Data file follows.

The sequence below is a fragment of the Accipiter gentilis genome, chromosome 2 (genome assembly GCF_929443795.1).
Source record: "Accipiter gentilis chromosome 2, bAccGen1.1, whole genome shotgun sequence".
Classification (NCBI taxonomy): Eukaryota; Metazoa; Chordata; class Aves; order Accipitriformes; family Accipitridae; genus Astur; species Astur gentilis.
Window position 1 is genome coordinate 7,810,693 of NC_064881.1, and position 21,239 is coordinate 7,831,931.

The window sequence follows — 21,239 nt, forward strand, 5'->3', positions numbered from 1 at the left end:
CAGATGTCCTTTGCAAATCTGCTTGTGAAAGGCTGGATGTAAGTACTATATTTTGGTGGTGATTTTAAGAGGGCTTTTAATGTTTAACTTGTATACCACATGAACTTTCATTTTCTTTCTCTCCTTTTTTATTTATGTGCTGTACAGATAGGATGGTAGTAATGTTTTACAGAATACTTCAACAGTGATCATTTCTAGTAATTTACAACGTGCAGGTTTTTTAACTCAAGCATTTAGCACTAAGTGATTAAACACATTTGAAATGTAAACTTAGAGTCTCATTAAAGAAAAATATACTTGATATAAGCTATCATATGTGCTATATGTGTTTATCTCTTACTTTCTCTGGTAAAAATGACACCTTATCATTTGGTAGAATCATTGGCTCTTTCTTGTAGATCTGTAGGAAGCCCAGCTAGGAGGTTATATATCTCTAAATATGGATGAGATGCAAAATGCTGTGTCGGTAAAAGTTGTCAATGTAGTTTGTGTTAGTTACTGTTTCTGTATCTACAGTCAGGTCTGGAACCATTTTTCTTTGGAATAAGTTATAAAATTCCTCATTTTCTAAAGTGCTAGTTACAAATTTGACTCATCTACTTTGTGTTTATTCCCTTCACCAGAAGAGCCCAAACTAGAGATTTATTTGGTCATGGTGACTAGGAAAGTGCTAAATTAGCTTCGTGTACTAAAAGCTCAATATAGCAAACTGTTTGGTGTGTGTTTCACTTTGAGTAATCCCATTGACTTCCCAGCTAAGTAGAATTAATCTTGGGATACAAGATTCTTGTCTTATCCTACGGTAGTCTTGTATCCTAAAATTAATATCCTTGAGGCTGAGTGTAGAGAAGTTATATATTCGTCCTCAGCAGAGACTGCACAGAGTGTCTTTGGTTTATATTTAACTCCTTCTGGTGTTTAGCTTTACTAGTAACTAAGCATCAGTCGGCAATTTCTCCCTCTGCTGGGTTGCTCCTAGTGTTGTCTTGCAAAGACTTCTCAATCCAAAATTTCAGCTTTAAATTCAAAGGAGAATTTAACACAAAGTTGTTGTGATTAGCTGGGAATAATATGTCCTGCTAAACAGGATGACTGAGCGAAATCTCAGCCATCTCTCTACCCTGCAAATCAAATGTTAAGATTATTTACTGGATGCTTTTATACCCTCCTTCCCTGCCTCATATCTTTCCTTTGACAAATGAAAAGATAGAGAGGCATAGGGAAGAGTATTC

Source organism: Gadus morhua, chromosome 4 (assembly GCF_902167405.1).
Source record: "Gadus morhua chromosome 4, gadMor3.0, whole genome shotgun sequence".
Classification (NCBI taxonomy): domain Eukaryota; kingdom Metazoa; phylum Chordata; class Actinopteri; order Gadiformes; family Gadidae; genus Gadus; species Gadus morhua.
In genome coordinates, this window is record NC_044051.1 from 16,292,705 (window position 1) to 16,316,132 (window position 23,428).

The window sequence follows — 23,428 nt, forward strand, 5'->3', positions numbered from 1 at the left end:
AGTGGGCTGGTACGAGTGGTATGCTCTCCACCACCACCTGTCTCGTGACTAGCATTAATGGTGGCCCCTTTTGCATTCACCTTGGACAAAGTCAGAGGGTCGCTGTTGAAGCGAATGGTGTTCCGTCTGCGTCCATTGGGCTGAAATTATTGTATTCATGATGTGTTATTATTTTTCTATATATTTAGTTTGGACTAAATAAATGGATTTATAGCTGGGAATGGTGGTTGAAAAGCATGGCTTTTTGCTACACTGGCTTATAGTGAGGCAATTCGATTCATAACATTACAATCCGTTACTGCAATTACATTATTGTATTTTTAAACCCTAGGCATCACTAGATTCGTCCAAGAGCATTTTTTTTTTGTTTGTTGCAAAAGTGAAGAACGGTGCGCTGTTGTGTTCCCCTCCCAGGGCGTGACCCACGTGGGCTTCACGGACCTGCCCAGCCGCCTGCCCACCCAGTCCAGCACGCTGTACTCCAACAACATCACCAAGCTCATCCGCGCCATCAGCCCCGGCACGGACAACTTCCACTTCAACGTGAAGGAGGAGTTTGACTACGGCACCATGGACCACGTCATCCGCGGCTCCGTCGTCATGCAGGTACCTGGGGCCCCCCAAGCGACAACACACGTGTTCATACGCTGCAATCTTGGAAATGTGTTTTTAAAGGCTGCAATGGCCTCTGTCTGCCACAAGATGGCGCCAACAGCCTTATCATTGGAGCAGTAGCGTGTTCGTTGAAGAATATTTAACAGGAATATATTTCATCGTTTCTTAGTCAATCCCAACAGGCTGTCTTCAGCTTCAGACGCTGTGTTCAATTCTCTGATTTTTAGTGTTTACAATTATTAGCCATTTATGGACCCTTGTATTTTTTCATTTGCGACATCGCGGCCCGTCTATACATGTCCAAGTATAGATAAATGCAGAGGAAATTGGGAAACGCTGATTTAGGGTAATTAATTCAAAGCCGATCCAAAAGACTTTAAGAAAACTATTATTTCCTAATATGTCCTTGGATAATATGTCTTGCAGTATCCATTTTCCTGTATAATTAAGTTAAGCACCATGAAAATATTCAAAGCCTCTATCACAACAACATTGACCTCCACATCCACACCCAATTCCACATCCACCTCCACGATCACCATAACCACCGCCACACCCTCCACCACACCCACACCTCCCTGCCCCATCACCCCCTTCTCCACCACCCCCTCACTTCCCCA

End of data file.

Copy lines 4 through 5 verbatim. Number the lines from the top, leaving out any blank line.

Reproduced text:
Window position 1 is genome coordinate 7,810,693 of NC_064881.1, and position 21,239 is coordinate 7,831,931.

The window sequence follows — 21,239 nt, forward strand, 5'->3', positions numbered from 1 at the left end: